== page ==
Letter to the Editor
Cost-Effectiveness of Routine Nucleic Acid Testing in Organ Donors
Article first published online: 12 FEB 2014
© Copyright 2014 The American Society of Transplantation and the American Society of Transplant Surgeons
American Journal of Transplantation
Volume 14, Issue 4, pages 979–980, April 2014
How to Cite
Kiberd, B. (2014), Cost-Effectiveness of Routine Nucleic Acid Testing in Organ Donors. American Journal of Transplantation, 14: 979–980. doi: 10.1111/ajt.12638
- Issue published online: 25 MAR 2014
- Article first published online: 12 FEB 2014
To the Editor:
The medical decision article by Lai et al  demonstrating the cost-effectiveness of nucleic acid-amplification testing (NAT) for hepatitis C virus (HCV) bears further scrutiny. The issue at hand is the residual window period infection after serology testing in the general donor population. Although it is difficult to decipher, it appears the authors have used prevalent infection rather than the more appropriate incident infection rate in their analysis. Since these two numbers are >100-fold different the cost–benefit is considerably inaccurate.
Potential deceased donors are screened by history, physical examination and laboratory testing. History is often from collaborative sources. Laboratory evaluation includes screening for viral infections with serology. As stated by the authors in their methods, they assume that all patients with prevalent infection determined by positive serology are excluded from donation. The remaining sero-negative subjects are potential donors. However, a small proportion of these will be infectious but missed by serology if the patient has been screened after they contracted a new infection but before they sero-convert. The time from infection to sero-conversion is known as the window period. The probability of missing a covert sero-negative infection is a function of the size of the window period (10 weeks for HCV) and the incidence rate (not prevalence) of a new infection in a susceptible naïve host. Although higher prevalence is associated with higher incidence rates, they are not the same and can be different by several orders of magnitude particularly if the infection persists and has a low mortality rate. For example in a study estimating the risk of HCV in tissue donors, men age 30–49 had a prevalence of confirmed HCV of 3.3%, yet the incidence rate of new infections was estimated to be only 15.67 per 100 000 patient years (0.01567%) . It is not clear in the paper by Lai et al  what incidence rates were used since none were reported.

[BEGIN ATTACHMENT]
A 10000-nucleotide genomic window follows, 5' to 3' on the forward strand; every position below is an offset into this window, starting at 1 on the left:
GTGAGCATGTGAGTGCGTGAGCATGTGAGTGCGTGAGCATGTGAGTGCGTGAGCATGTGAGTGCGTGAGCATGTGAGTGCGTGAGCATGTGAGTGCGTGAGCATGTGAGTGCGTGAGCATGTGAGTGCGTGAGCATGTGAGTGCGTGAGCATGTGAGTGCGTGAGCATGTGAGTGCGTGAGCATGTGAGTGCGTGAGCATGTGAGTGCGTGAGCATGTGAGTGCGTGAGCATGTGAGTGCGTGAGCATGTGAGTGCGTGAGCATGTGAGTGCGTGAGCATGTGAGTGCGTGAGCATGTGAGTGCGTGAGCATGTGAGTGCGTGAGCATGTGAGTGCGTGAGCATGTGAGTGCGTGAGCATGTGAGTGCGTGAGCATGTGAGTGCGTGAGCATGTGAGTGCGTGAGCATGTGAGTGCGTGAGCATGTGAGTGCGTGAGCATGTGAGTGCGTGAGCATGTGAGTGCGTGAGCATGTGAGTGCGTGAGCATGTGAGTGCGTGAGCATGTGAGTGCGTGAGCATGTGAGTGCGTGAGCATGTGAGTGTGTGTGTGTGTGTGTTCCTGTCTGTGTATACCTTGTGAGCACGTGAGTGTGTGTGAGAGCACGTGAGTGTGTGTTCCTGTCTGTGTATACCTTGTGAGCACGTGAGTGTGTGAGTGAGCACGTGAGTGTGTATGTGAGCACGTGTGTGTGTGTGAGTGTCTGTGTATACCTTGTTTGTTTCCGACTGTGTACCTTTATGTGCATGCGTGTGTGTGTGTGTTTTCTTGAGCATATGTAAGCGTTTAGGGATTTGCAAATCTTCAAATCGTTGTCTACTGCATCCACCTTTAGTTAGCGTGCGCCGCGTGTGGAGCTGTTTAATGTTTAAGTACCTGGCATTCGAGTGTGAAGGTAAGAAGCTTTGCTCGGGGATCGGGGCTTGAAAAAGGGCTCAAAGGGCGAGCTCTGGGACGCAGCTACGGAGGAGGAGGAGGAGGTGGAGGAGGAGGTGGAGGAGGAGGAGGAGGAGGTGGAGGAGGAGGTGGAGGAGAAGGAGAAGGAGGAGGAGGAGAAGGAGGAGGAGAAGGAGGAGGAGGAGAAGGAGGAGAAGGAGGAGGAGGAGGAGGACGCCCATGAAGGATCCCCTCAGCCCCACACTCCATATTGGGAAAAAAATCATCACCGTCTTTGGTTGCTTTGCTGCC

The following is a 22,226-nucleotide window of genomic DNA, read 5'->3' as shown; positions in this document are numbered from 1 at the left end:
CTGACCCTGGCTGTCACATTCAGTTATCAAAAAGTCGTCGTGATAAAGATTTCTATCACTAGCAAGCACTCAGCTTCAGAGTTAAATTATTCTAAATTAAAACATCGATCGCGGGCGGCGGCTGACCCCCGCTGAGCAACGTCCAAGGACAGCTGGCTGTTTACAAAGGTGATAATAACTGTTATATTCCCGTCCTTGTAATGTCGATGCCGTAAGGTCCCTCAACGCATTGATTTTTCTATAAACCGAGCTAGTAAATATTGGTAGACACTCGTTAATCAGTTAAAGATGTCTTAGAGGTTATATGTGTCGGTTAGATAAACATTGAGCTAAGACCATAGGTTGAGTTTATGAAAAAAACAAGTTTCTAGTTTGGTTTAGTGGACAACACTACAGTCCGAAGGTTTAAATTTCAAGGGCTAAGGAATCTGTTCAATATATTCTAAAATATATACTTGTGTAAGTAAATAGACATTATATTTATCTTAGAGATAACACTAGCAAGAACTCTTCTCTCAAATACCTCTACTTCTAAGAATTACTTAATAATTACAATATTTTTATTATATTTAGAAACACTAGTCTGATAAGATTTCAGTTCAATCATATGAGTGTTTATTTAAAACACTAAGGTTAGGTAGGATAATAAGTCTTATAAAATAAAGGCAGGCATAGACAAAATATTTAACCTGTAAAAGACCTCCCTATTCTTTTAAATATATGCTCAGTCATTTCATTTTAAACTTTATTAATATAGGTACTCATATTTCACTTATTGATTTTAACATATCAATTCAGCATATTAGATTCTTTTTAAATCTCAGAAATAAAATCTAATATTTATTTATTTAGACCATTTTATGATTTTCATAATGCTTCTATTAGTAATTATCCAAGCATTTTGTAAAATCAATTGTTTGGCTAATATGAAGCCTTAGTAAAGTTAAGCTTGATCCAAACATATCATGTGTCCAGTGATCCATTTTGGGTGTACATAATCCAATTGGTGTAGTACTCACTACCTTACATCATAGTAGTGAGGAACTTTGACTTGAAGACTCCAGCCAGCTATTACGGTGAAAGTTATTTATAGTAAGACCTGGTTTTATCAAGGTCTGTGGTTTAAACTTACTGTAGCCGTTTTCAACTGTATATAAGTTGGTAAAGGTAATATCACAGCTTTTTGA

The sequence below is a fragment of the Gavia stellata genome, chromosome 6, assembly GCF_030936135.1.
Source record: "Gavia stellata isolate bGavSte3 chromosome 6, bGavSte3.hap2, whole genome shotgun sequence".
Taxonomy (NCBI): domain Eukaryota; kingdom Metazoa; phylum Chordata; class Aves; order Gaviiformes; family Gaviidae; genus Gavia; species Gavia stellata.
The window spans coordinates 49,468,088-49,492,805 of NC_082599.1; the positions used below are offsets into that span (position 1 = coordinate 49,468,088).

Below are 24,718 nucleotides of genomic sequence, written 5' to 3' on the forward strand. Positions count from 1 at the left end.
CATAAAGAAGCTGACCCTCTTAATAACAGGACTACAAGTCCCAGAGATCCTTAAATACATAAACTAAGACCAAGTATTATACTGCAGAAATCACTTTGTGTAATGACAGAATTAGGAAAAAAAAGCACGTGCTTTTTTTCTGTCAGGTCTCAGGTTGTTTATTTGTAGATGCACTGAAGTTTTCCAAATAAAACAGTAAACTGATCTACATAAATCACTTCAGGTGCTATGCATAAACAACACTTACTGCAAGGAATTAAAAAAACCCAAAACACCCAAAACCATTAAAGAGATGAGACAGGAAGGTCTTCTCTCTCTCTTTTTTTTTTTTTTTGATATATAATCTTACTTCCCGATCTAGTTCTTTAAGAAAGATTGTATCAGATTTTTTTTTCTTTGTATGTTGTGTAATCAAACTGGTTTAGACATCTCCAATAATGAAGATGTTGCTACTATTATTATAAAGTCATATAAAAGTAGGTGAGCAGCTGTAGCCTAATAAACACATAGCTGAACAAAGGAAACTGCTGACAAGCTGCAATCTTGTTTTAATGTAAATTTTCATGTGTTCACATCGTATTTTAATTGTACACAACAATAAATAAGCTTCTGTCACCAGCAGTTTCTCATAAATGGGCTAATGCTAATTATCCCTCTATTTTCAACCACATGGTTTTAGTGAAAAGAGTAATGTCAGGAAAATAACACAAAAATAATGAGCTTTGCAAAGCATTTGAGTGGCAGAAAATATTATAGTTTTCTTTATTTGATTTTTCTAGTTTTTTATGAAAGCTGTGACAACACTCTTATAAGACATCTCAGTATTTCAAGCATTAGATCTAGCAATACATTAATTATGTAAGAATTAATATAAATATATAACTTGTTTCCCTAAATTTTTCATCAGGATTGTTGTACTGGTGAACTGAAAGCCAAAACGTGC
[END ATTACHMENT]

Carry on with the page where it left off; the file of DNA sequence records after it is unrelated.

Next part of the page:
I suspect the incidence rate used by Lai et al  was 3.5% per year for HCV; however, this is the prevalence in the population. Assuming three organ recipients from one donor, 2.34 lost quality adjusted life years (QALY) per infected recipient, and a window period infection that is reduced from 10 weeks to 0, the estimated increase in QALYs with NAT would be in the range of 0.0473 QALYs. For an incremental screening cost of $150, the incremental cost utility would be $3174/QALY, which is very close to Lai et al's  value of $3290.
The more likely risk of transmission of HCV from the general donor population screened by serology testing is 1/42 000 [2, 3]. Lai et al's  rough estimate is probably 1/150. These are very different. Using the lower risk value catapults the incremental cost utility estimate to >$500 000/QALY assuming the test costs $150. I admit these calculations do not include the costs averted from transmitted infection, the lost benefit of false positive NAT tested organs that are not used and the residual infection even with NAT.
It is important to point out that the residual risks for HCV used by Lai et al  are very appropriate in higher risk donors such as intravenous drug users . In these circumstances, the cost/QALY gained with NAT for HCV would be very attractive and highly recommended .
It should be pointed out that the estimated costs per QALY for HCV NAT exceed $1 million for blood . The observed transmission of HCV to transplant recipients currently is far less that the 1/150 estimated by Lai et al  even with considerable underreporting . Together with the above analysis, there is a reason to believe that the findings by the authors are inaccurate, will mislead policy makers and must be re-evaluated with specific attention and explicit details of the incident infection rates for HCV used in their model.
The author of this manuscript has no conflicts of interest to disclose as described by the American Journal of Transplantation.